The technique spread by example from the Philippines in 1986 to Thailand, South Korea, Bangladesh and Burma in 1987-88, and then to Tienanmen Square in the heart of Communist China in 1989. Not all of these non-violent revolutions succeeded — in Burma and China they were drowned in blood — but the example was so powerful and the technique so promising that later in 1989 the citizens of European Communist countries picked it up and ran with it. 350 million Europeans were freed in two years, with hardly a shot fired.
You can extend the sequence of non-violent, more or less democratic revolutions to include the end of apartheid in South Africa in 1994, the overthrow of Suharto in Indonesia in 1998, and the fall of Milosevic in Serbia in 2000, but 1989-91 was when the balance of power in the world changed. From then on, totalitarianism was on the defensive and a majority of the world’s people (for the first time in history) lived in democratic countries.
Maybe Orwell wouldn’t have been so surprised after all. Looking at the cross-cultural appeal of those democratic revolutions, he might even have felt vindicated in his optimistic belief that the desire for equality and freedom is an attribute of human nature, not of some specific culture.
Orwell would certainly not have greeted this extraordinary historical liberation with the reflex pessimism of most Western intellectuals. Consider Canadian novelist Margaret Atwood, for example: “With the fall of the Berlin Wall in 1989, it seemed for a time that….henceforth state control would be minimal and all we would have to do is go shopping and smile a lot, and wallow in pleasures, popping a pill or two when depression set in.”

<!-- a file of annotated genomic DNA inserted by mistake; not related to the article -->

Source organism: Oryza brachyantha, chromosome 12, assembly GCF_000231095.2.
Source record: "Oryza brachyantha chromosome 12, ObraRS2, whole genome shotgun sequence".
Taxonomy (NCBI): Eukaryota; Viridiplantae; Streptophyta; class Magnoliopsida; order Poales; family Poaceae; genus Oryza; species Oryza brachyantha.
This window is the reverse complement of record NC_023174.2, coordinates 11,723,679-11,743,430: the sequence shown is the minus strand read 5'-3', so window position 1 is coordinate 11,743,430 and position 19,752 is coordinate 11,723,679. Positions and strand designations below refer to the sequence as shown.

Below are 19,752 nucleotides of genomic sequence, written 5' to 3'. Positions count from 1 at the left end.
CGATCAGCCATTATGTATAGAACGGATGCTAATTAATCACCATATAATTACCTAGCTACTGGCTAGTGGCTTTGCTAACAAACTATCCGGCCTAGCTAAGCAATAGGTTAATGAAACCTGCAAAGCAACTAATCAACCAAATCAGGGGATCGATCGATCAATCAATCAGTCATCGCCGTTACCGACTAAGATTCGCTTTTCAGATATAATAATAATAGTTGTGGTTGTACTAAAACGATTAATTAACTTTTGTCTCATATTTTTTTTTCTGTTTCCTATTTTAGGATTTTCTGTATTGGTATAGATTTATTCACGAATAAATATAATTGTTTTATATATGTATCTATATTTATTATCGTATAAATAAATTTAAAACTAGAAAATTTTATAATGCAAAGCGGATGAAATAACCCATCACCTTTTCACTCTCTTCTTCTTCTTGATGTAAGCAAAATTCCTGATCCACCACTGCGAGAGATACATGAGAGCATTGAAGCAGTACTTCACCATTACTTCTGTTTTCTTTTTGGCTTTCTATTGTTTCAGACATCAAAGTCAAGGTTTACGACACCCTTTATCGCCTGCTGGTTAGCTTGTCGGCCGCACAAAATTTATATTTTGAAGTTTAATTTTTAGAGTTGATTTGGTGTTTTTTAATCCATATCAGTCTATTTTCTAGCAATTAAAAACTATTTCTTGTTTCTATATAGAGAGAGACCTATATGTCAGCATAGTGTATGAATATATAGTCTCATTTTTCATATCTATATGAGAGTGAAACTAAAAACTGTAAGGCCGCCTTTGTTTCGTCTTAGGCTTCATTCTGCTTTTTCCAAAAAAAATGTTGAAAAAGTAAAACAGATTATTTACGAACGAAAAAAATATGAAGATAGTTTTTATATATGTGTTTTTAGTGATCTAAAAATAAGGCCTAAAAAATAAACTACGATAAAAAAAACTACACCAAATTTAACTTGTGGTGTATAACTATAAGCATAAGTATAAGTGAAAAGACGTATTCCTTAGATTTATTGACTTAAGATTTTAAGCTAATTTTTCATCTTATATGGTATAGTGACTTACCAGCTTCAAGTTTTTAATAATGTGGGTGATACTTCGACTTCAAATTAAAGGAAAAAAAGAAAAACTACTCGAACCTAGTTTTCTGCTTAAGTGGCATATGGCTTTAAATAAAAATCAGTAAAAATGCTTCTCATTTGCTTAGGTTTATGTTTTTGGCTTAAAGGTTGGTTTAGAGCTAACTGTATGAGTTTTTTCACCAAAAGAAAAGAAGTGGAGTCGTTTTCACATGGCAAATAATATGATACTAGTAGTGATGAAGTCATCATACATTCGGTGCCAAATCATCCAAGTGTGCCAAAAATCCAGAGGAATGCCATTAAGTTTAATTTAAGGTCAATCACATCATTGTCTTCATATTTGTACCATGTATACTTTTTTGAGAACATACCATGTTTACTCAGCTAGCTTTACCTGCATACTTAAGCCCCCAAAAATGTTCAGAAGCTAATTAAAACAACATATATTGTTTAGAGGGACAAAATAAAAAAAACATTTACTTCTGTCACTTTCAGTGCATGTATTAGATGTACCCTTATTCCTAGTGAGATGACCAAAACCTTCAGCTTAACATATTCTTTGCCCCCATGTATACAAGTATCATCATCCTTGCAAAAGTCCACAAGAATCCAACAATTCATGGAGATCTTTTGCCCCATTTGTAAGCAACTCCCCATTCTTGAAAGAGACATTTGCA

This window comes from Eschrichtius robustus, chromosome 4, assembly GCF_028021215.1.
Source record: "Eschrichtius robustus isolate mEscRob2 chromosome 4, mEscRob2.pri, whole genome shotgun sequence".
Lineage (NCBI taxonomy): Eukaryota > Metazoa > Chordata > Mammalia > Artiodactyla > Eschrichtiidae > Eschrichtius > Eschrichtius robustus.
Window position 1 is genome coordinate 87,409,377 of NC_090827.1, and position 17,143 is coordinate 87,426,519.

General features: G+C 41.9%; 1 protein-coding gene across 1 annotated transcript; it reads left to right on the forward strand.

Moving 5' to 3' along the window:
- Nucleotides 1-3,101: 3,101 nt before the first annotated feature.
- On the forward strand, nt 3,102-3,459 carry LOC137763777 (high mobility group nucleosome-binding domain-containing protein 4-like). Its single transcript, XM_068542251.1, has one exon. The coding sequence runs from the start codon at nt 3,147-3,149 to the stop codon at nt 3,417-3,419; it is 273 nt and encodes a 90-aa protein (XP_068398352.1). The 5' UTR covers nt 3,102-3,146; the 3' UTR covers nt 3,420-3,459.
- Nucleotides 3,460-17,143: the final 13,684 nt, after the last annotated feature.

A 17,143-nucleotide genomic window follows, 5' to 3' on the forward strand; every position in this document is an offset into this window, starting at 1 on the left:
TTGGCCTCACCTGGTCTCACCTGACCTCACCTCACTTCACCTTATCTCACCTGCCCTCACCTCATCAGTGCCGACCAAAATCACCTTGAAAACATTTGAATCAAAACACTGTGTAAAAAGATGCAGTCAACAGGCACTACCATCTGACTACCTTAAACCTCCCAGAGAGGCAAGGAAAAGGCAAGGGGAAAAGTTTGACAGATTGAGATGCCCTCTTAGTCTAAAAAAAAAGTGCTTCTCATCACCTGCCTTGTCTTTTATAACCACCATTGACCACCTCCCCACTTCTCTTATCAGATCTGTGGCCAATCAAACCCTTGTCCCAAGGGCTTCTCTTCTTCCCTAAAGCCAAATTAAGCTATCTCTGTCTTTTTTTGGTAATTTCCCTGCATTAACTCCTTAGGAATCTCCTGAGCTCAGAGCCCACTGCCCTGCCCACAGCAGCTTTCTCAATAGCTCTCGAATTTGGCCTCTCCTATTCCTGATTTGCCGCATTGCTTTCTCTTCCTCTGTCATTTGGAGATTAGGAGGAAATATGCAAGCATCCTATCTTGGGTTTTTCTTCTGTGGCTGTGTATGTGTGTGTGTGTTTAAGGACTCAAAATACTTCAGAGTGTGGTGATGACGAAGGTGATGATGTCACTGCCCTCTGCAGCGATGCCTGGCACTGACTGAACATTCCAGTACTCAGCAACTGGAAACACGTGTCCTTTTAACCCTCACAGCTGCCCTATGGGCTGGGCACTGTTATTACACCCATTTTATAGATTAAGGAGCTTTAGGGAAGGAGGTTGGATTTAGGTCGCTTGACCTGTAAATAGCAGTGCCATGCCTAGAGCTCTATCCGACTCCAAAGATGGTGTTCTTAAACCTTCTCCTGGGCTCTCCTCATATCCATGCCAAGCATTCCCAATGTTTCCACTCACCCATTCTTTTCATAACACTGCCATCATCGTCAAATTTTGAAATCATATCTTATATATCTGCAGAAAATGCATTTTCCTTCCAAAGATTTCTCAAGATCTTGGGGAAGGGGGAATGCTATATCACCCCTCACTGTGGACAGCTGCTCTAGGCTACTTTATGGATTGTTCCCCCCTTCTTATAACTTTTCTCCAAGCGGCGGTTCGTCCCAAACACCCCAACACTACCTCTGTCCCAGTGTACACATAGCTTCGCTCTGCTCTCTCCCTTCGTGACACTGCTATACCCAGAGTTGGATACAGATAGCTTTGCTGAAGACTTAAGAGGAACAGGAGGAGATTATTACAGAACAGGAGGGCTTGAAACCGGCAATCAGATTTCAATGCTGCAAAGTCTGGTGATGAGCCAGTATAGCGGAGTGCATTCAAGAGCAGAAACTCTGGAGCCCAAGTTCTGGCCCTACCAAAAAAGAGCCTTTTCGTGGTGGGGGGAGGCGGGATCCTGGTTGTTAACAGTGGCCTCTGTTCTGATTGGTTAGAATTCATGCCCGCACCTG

No, Margaret. The discrediting of the totalitarian dream and the democratisation of a large part of the world were genuine gains for the human race. Coping with too much wealth and leisure is a problem too, no doubt, but a different and lesser one that only troubles very fortunate people. Frankly, on this one I’m with President George W. Bush: “Freedom is a powerful incentive. I believe that some day freedom will prevail everywhere because freedom is a powerful drive.”
What Mr Bush overlooks, however, is that all the people who overthrew their oppressors in recent decades did it for themselves. It is doubtful that powerful countries with suspect motives can successfully export democracy to others by force and the attempt of the Bush White House to do just that could yet bring a certain aspect of ‘Nineteen Eighty-Four’ back to life. Not the politics of it, of course that is now gone in most of the world — but the geopolitics.
To shorten to 725 words, omit paragraphs 2, 8 and 9. (“His original..too”;and “You can…culture”)
TO USE AS A SINGLE LONGER ARTICLE OF 1200 WORDS, OMIT PARAS 3, 4 AND 5 (“He would…meant”) AND 8 AND 9 (“You can…culture”) FROM PART ONE, AND PARAS 2 (“The 20th…ahead”) AND 11, 12 AND 13 (“There would…conflict”) FROM PART TWO.